7 Slow down

One of the classic problems with working from home for the first time is that everything becomes a blur, and you find yourself working crazily hard to try to prove to yourself and others that you aren’t slacking. Remember that in the office, you probably stop for tea or coffee, wander over to see colleagues for a chat – not just work-related – and sit down for a quiet lunch. Take time to do something similar when you’re working from home, and if you’re having video-conferences with colleagues, try to set some of the time on the call aside for non-work related conversations: if you are used to these sorts of conversations normally, and are missing them due to working at home, you need to consider whether there may be an impact on your emotional or mental health.

8 Exercise

Get up from where you are working, and go outside if you can. Walk around the room, get a drink of water – whatever it is you do, don’t stay sat down in front of a computer all day. It’s not just the exercise that you need – though it will be beneficial – but a slight change of scene to guard against the feeling that you are chained to your work, even when at home.

9 Stop

Another common pitfall for people who work from home is that they never stop. Once you allow your work into your home, the compartmentalisation of the two environments that most of us manage (most of the time, hopefully) can fall away, and it’s very easy just to “pop back to the computer for a couple of emails” after supper, only to find yourself working away at a complex spreadsheet some two and a half hours later. Compartmentalising is a key skill when working from home, and one to put into your daily routine as much as possible.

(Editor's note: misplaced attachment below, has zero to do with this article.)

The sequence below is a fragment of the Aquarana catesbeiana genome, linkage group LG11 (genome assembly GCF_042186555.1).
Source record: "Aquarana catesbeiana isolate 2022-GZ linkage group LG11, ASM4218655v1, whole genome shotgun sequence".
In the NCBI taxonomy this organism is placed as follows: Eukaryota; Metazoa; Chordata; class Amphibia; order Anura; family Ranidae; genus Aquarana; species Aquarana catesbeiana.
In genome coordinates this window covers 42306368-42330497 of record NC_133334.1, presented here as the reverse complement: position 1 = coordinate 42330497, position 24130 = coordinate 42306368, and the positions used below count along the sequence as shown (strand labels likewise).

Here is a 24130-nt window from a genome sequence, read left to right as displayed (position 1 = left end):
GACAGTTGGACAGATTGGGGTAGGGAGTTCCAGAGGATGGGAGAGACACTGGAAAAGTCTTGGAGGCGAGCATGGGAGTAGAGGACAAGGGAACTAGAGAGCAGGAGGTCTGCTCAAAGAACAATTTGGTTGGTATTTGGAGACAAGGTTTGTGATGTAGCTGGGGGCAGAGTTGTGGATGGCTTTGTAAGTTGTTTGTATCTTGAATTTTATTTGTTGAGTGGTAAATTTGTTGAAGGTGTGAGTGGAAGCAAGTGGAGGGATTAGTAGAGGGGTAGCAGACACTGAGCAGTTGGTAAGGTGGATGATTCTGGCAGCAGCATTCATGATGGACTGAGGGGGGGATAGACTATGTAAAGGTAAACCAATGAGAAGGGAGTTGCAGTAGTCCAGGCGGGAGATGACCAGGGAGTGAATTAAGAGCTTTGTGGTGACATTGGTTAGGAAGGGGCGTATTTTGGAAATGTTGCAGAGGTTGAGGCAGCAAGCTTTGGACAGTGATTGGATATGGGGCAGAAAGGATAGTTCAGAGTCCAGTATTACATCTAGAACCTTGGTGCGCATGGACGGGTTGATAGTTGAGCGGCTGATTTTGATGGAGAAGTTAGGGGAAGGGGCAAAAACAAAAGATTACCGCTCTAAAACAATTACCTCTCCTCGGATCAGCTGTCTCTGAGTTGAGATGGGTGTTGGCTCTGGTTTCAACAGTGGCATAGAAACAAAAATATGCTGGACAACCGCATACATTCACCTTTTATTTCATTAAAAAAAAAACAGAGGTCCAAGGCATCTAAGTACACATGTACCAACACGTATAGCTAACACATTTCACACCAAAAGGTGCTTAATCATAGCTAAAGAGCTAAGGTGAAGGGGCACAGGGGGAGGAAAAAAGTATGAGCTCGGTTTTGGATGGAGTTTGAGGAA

Finally…

It’s likely that you won’t manage to keep to all of the above, at least not all of the time. That’s fine: don’t beat yourself up about it, and try to start each day afresh, with plans to abide by as many of the behaviours above as you can manage. When things don’t work, accept that, plan to improve or mitigate them next time, and move on. Remember: it is in your employer’s best interests that you work as sensibly and sustainably as possible, so looking after yourself and setting up routines and repeatable practices that keep you well and productive is good for everybody.


1 – I know this sounds impossible with small kids – believe me, I’ve been there on occasion. Do your best, and, again ensure that your colleagues (and manager!) understand any constraints you have.

5 resolutions for travellers in 2020

Enjoy the time when you’re not travelling

I’m not a big one for New Year[1] resolutions.  To give you an example, my resolution for 2019 was “not to be mocked by my wife or daughters”.  Given that one of them (my daughters, that is) is a teenager, and the other nearly so, this went about as well as you might expect.  At the beginning of 2018, I wrote a blog post with the top 5 resolutions for security folks.  However, if I re-use the same ones this time round, somebody’s bound to notice[2], so I’m going to come up with some different ones[3].  I do quite a lot of travel, so I thought I’d provide my top 5 resolutions for this year, which I hope will be useful not only for me, but also others.